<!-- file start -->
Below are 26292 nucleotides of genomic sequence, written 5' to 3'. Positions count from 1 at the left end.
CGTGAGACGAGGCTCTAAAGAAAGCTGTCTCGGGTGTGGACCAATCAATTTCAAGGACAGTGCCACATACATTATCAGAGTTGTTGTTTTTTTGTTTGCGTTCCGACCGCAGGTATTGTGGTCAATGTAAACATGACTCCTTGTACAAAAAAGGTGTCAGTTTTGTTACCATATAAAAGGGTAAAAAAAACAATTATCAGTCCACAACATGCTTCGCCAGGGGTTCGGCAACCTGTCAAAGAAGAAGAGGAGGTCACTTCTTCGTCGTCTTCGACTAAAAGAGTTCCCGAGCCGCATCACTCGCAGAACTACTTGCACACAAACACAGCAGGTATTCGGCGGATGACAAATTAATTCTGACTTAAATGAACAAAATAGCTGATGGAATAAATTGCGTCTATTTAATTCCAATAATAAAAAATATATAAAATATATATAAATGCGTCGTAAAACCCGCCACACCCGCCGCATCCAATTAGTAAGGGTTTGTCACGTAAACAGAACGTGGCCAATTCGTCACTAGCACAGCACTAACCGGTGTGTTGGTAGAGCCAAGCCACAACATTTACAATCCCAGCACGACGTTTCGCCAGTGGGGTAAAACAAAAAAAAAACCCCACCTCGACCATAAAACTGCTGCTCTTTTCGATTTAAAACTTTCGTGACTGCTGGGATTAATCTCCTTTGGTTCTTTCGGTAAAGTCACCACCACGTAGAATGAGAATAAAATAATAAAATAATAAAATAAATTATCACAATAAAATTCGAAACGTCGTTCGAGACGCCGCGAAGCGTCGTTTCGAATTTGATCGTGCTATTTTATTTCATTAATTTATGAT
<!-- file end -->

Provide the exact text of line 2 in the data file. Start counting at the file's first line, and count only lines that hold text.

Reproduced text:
CGTGAGACGAGGCTCTAAAGAAAGCTGTCTCGGGTGTGGACCAATCAATTTCAAGGACAGTGCCACATACATTATCAGAGTTGTTGTTTTTTTGTTTGCGTTCCGACCGCAGGTATTGTGGTCAATGTAAACATGACTCCTTGTACAAAAAAGGTGTCAGTTTTGTTACCATATAAAAGGGTAAAAAAAACAATTATCAGTCCACAACATGCTTCGCCAGGGGTTCGGCAACCTGTCAAAGAAGAAGAGGAGGTCACTTCTTCGTCGTCTTCGACTAAAAGAGTTCCCGAGCCGCATCACTCGCAGAACTACTTGCACACAAACACAGCAGGTATTCGGCGGATGACAAATTAATTCTGACTTAAATGAACAAAATAGCTGATGGAATAAATTGCGTCTATTTAATTCCAATAATAAAAAATATATAAAATATATATAAATGCGTCGTAAAACCCGCCACACCCGCCGCATCCAATTAGTAAGGGTTTGTCACGTAAACAGAACGTGGCCAATTCGTCACTAGCACAGCACTAACCGGTGTGTTGGTAGAGCCAAGCCACAACATTTACAATCCCAGCACGACGTTTCGCCAGTGGGGTAAAACAAAAAAAAAACCCCACCTCGACCATAAAACTGCTGCTCTTTTCGATTTAAAACTTTCGTGACTGCTGGGATTAATCTCCTTTGGTTCTTTCGGTAAAGTCACCACCACGTAGAATGAGAATAAAATAATAAAATAATAAAATAAATTATCACAATAAAATTCGAAACGTCGTTCGAGACGCCGCGAAGCGTCGTTTCGAATTTGATCGTGCTATTTTATTTCATTAATTTATGAT